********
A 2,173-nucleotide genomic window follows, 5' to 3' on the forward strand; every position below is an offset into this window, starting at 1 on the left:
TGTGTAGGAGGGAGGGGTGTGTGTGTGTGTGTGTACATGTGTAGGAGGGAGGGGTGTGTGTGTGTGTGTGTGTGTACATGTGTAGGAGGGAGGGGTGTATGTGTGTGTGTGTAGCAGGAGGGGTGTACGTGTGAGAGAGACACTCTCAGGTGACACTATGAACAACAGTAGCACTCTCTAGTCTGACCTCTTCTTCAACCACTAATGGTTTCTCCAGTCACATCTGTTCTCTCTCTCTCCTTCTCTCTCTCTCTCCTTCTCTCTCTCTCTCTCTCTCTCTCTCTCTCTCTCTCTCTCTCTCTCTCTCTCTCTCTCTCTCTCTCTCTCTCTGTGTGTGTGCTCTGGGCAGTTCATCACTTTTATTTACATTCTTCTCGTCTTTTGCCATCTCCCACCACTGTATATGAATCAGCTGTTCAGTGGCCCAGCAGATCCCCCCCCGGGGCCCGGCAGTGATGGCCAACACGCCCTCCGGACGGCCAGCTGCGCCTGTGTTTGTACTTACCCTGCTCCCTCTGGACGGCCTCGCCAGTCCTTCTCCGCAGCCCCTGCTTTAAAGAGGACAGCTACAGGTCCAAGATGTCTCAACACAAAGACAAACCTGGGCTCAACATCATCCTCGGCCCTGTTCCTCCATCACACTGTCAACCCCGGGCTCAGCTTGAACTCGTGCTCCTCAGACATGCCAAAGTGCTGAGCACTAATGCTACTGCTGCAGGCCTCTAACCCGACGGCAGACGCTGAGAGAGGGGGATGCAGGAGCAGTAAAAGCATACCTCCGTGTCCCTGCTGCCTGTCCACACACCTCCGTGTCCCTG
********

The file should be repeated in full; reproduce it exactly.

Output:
A 2,173-nucleotide genomic window follows, 5' to 3' on the forward strand; every position below is an offset into this window, starting at 1 on the left:
TGTGTAGGAGGGAGGGGTGTGTGTGTGTGTGTGTACATGTGTAGGAGGGAGGGGTGTGTGTGTGTGTGTGTGTGTACATGTGTAGGAGGGAGGGGTGTATGTGTGTGTGTGTAGCAGGAGGGGTGTACGTGTGAGAGAGACACTCTCAGGTGACACTATGAACAACAGTAGCACTCTCTAGTCTGACCTCTTCTTCAACCACTAATGGTTTCTCCAGTCACATCTGTTCTCTCTCTCTCCTTCTCTCTCTCTCTCCTTCTCTCTCTCTCTCTCTCTCTCTCTCTCTCTCTCTCTCTCTCTCTCTCTCTCTCTCTCTCTCTCTCTCTCTCTGTGTGTGTGCTCTGGGCAGTTCATCACTTTTATTTACATTCTTCTCGTCTTTTGCCATCTCCCACCACTGTATATGAATCAGCTGTTCAGTGGCCCAGCAGATCCCCCCCCGGGGCCCGGCAGTGATGGCCAACACGCCCTCCGGACGGCCAGCTGCGCCTGTGTTTGTACTTACCCTGCTCCCTCTGGACGGCCTCGCCAGTCCTTCTCCGCAGCCCCTGCTTTAAAGAGGACAGCTACAGGTCCAAGATGTCTCAACACAAAGACAAACCTGGGCTCAACATCATCCTCGGCCCTGTTCCTCCATCACACTGTCAACCCCGGGCTCAGCTTGAACTCGTGCTCCTCAGACATGCCAAAGTGCTGAGCACTAATGCTACTGCTGCAGGCCTCTAACCCGACGGCAGACGCTGAGAGAGGGGGATGCAGGAGCAGTAAAAGCATACCTCCGTGTCCCTGCTGCCTGTCCACACACCTCCGTGTCCCTG